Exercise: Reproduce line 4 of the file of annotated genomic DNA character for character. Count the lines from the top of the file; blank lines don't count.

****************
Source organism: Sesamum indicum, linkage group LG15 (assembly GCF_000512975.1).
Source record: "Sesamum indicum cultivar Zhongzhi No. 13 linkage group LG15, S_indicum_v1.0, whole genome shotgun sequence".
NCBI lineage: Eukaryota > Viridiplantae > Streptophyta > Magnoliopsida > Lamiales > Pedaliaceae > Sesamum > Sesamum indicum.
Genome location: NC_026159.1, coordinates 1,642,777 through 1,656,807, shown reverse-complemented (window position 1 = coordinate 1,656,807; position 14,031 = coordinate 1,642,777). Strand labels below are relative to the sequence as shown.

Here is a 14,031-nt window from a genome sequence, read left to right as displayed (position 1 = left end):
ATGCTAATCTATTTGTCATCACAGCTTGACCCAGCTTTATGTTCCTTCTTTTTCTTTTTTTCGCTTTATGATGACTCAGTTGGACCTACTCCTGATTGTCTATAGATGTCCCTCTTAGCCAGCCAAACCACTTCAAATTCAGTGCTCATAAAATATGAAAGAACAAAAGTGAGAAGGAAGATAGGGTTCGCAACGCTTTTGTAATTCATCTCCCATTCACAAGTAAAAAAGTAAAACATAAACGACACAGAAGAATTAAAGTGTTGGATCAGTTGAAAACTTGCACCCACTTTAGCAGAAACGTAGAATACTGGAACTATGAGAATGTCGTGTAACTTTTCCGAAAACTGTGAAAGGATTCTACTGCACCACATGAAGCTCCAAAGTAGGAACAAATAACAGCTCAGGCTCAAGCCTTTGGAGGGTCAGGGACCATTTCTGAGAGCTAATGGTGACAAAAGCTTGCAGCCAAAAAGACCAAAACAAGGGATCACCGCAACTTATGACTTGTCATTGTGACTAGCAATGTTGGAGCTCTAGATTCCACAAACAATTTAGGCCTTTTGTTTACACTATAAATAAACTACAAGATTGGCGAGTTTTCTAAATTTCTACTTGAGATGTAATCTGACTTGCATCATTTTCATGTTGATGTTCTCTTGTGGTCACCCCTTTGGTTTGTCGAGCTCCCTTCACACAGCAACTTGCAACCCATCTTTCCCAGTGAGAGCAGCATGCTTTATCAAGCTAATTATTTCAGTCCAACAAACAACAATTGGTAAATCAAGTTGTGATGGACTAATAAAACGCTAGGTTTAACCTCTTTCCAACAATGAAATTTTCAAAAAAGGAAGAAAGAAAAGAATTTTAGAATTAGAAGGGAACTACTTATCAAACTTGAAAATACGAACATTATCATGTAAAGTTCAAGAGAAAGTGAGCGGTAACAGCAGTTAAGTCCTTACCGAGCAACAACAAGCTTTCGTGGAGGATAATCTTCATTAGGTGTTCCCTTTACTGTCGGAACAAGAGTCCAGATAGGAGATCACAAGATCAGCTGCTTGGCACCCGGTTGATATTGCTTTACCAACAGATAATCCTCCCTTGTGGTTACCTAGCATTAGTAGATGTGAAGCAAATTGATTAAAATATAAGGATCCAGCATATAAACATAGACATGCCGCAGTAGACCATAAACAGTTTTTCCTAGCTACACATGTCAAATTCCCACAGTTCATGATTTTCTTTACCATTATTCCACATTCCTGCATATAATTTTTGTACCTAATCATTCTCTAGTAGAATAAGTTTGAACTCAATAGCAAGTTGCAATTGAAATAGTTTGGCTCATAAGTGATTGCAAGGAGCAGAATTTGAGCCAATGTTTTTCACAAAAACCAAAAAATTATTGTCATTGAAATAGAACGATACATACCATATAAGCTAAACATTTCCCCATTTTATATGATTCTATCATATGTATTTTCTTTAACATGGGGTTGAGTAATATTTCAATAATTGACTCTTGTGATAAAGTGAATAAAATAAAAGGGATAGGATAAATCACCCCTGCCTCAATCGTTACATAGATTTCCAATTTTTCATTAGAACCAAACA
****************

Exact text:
Genome location: NC_026159.1, coordinates 1,642,777 through 1,656,807, shown reverse-complemented (window position 1 = coordinate 1,656,807; position 14,031 = coordinate 1,642,777). Strand labels below are relative to the sequence as shown.